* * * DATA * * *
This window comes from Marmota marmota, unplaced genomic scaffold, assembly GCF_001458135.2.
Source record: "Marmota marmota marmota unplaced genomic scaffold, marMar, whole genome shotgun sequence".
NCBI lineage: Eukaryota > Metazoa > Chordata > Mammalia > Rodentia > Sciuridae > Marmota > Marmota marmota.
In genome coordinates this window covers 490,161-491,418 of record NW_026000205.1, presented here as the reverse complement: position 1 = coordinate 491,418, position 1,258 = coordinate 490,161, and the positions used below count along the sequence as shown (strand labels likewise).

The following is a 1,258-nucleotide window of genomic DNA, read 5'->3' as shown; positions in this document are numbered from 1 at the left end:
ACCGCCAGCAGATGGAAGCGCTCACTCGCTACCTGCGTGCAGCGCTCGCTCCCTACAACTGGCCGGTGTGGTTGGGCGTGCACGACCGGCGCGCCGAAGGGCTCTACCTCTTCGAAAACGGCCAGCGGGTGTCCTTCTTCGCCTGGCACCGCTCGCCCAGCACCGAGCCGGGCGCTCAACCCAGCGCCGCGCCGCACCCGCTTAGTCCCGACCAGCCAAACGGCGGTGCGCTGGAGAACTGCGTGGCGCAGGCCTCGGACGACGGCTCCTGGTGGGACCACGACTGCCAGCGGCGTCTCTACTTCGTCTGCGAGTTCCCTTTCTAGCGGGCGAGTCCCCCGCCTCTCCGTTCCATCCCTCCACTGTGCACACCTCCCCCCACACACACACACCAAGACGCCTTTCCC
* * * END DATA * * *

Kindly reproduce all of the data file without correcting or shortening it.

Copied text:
This window comes from Marmota marmota, unplaced genomic scaffold, assembly GCF_001458135.2.
Source record: "Marmota marmota marmota unplaced genomic scaffold, marMar, whole genome shotgun sequence".
NCBI lineage: Eukaryota > Metazoa > Chordata > Mammalia > Rodentia > Sciuridae > Marmota > Marmota marmota.
In genome coordinates this window covers 490,161-491,418 of record NW_026000205.1, presented here as the reverse complement: position 1 = coordinate 491,418, position 1,258 = coordinate 490,161, and the positions used below count along the sequence as shown (strand labels likewise).

The following is a 1,258-nucleotide window of genomic DNA, read 5'->3' as shown; positions in this document are numbered from 1 at the left end:
ACCGCCAGCAGATGGAAGCGCTCACTCGCTACCTGCGTGCAGCGCTCGCTCCCTACAACTGGCCGGTGTGGTTGGGCGTGCACGACCGGCGCGCCGAAGGGCTCTACCTCTTCGAAAACGGCCAGCGGGTGTCCTTCTTCGCCTGGCACCGCTCGCCCAGCACCGAGCCGGGCGCTCAACCCAGCGCCGCGCCGCACCCGCTTAGTCCCGACCAGCCAAACGGCGGTGCGCTGGAGAACTGCGTGGCGCAGGCCTCGGACGACGGCTCCTGGTGGGACCACGACTGCCAGCGGCGTCTCTACTTCGTCTGCGAGTTCCCTTTCTAGCGGGCGAGTCCCCCGCCTCTCCGTTCCATCCCTCCACTGTGCACACCTCCCCCCACACACACACACCAAGACGCCTTTCCC